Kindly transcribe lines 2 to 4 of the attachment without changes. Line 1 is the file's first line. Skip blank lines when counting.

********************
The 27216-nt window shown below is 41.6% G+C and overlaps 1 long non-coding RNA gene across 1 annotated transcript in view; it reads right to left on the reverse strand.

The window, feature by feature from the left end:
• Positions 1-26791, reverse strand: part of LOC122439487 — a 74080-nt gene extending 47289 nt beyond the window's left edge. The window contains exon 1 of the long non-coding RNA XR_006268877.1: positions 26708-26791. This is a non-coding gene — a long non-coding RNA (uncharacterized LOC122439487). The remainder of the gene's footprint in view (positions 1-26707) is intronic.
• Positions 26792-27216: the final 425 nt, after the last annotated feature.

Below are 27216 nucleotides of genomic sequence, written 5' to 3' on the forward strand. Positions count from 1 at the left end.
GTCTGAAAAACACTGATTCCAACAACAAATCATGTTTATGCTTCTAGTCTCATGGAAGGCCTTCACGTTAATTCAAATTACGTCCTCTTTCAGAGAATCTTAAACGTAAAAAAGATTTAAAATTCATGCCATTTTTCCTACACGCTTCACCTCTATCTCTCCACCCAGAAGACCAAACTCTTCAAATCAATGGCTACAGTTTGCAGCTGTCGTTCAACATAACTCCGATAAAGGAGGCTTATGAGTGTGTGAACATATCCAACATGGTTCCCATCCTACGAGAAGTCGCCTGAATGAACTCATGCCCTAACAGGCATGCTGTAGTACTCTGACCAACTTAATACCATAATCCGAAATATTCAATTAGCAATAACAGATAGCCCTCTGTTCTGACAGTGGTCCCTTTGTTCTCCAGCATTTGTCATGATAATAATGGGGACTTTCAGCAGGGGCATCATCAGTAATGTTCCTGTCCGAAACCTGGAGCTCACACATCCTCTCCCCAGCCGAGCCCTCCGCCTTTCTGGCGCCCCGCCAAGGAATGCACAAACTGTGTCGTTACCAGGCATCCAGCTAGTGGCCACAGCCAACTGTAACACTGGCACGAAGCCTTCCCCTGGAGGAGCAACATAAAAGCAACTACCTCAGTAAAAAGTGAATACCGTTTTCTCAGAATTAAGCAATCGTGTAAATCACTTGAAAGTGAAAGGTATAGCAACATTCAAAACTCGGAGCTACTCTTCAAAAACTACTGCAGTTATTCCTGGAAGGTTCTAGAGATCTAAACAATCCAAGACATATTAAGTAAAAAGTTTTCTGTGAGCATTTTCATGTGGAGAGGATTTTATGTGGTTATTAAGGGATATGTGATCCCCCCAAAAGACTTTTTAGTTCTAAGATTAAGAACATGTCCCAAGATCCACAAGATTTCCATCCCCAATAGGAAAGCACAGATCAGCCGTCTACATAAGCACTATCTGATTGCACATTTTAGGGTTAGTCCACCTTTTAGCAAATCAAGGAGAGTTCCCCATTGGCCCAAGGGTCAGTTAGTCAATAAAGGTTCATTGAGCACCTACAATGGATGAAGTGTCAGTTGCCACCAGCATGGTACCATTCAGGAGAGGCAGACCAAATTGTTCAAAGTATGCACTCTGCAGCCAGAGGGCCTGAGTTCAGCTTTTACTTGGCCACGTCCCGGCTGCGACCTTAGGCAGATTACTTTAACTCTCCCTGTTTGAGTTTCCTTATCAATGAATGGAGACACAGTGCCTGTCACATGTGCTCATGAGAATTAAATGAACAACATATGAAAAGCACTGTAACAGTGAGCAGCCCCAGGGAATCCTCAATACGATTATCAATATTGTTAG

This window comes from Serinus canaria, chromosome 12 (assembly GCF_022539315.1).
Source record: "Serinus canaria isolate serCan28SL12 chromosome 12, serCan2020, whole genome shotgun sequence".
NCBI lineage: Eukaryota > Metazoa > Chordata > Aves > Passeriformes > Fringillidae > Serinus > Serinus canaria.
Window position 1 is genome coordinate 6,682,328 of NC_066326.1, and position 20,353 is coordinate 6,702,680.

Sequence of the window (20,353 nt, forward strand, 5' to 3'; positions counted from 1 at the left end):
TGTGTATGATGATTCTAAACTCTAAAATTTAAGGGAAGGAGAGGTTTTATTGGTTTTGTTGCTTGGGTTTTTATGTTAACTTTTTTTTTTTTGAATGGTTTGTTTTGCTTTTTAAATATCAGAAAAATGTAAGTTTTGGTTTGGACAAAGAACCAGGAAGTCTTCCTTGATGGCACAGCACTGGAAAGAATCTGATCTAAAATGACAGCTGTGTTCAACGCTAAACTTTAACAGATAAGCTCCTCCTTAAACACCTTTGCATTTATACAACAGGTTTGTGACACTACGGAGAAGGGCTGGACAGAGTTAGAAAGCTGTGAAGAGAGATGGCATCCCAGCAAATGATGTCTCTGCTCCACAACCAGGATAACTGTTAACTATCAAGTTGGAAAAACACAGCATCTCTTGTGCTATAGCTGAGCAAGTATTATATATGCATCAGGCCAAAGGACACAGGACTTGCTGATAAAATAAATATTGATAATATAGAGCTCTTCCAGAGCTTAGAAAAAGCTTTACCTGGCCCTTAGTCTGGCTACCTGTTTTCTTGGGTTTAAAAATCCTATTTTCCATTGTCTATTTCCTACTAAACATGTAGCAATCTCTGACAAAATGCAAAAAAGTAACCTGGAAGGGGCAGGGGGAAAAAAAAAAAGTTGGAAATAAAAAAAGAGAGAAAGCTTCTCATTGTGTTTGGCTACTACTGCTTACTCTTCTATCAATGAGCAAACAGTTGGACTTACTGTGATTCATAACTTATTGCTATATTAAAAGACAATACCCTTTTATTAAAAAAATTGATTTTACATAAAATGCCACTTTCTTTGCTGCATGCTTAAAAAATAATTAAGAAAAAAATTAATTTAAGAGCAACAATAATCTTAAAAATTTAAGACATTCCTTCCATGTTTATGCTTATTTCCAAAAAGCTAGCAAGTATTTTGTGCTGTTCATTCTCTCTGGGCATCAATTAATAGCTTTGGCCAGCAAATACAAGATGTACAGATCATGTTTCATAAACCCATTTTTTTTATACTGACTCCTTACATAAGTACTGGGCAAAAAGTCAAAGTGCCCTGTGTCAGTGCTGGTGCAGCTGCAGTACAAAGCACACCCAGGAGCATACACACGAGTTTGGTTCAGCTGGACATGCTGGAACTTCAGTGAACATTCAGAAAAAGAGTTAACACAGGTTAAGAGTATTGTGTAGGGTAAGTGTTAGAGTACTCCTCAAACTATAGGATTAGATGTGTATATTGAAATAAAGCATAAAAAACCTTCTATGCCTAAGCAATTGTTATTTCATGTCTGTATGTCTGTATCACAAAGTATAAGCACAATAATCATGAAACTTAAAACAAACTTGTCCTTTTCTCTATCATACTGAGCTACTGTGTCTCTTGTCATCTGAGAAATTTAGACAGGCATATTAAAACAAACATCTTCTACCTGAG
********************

The window, feature by feature from the left end:
• Positions 1-26791, reverse strand: part of LOC122439487 — a 74080-nt gene extending 47289 nt beyond the window's left edge. The window contains exon 1 of the long non-coding RNA XR_006268877.1: positions 26708-26791. This is a non-coding gene — a long non-coding RNA (uncharacterized LOC122439487). The remainder of the gene's footprint in view (positions 1-26707) is intronic.
• Positions 26792-27216: the final 425 nt, after the last annotated feature.